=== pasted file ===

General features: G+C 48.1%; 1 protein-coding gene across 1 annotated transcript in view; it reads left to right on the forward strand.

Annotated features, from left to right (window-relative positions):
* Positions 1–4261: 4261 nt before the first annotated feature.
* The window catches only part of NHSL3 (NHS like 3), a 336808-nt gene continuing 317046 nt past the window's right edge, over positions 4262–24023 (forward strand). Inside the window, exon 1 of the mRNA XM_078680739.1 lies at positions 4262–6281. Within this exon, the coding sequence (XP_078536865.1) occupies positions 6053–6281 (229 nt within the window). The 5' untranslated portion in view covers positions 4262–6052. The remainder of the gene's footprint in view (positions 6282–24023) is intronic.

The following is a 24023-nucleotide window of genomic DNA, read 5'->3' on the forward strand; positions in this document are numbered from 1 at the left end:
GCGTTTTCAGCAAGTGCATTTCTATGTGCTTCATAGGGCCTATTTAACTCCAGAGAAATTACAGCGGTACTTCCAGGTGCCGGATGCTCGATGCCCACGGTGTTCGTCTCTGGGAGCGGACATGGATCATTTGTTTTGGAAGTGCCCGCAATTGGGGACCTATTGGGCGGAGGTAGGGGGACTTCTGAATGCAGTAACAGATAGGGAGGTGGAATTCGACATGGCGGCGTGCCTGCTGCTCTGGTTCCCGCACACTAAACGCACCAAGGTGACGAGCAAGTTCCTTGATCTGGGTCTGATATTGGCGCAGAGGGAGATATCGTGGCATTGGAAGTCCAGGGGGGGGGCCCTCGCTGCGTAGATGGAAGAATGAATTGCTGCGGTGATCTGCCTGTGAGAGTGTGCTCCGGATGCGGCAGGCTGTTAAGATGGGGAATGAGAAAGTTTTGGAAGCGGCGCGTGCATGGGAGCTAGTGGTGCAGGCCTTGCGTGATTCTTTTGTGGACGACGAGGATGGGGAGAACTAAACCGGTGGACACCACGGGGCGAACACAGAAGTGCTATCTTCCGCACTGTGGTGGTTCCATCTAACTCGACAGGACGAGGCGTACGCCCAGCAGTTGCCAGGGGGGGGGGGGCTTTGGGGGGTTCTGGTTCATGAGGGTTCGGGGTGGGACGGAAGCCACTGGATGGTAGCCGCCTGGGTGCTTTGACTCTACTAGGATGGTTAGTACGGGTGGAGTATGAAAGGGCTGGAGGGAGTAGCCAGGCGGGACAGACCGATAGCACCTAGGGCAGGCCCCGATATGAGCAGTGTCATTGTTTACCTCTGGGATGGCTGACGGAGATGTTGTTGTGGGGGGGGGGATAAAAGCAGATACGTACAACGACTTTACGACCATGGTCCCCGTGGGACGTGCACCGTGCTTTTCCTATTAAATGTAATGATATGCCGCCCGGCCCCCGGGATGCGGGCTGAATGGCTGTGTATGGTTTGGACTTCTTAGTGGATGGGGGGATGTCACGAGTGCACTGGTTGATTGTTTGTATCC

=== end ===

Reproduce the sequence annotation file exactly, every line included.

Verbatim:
General features: G+C 48.1%; 1 protein-coding gene across 1 annotated transcript in view; it reads left to right on the forward strand.

Annotated features, from left to right (window-relative positions):
* Positions 1–4261: 4261 nt before the first annotated feature.
* The window catches only part of NHSL3 (NHS like 3), a 336808-nt gene continuing 317046 nt past the window's right edge, over positions 4262–24023 (forward strand). Inside the window, exon 1 of the mRNA XM_078680739.1 lies at positions 4262–6281. Within this exon, the coding sequence (XP_078536865.1) occupies positions 6053–6281 (229 nt within the window). The 5' untranslated portion in view covers positions 4262–6052. The remainder of the gene's footprint in view (positions 6282–24023) is intronic.

The following is a 24023-nucleotide window of genomic DNA, read 5'->3' on the forward strand; positions in this document are numbered from 1 at the left end:
GCGTTTTCAGCAAGTGCATTTCTATGTGCTTCATAGGGCCTATTTAACTCCAGAGAAATTACAGCGGTACTTCCAGGTGCCGGATGCTCGATGCCCACGGTGTTCGTCTCTGGGAGCGGACATGGATCATTTGTTTTGGAAGTGCCCGCAATTGGGGACCTATTGGGCGGAGGTAGGGGGACTTCTGAATGCAGTAACAGATAGGGAGGTGGAATTCGACATGGCGGCGTGCCTGCTGCTCTGGTTCCCGCACACTAAACGCACCAAGGTGACGAGCAAGTTCCTTGATCTGGGTCTGATATTGGCGCAGAGGGAGATATCGTGGCATTGGAAGTCCAGGGGGGGGGCCCTCGCTGCGTAGATGGAAGAATGAATTGCTGCGGTGATCTGCCTGTGAGAGTGTGCTCCGGATGCGGCAGGCTGTTAAGATGGGGAATGAGAAAGTTTTGGAAGCGGCGCGTGCATGGGAGCTAGTGGTGCAGGCCTTGCGTGATTCTTTTGTGGACGACGAGGATGGGGAGAACTAAACCGGTGGACACCACGGGGCGAACACAGAAGTGCTATCTTCCGCACTGTGGTGGTTCCATCTAACTCGACAGGACGAGGCGTACGCCCAGCAGTTGCCAGGGGGGGGGGGGCTTTGGGGGGTTCTGGTTCATGAGGGTTCGGGGTGGGACGGAAGCCACTGGATGGTAGCCGCCTGGGTGCTTTGACTCTACTAGGATGGTTAGTACGGGTGGAGTATGAAAGGGCTGGAGGGAGTAGCCAGGCGGGACAGACCGATAGCACCTAGGGCAGGCCCCGATATGAGCAGTGTCATTGTTTACCTCTGGGATGGCTGACGGAGATGTTGTTGTGGGGGGGGGGATAAAAGCAGATACGTACAACGACTTTACGACCATGGTCCCCGTGGGACGTGCACCGTGCTTTTCCTATTAAATGTAATGATATGCCGCCCGGCCCCCGGGATGCGGGCTGAATGGCTGTGTATGGTTTGGACTTCTTAGTGGATGGGGGGATGTCACGAGTGCACTGGTTGATTGTTTGTATCC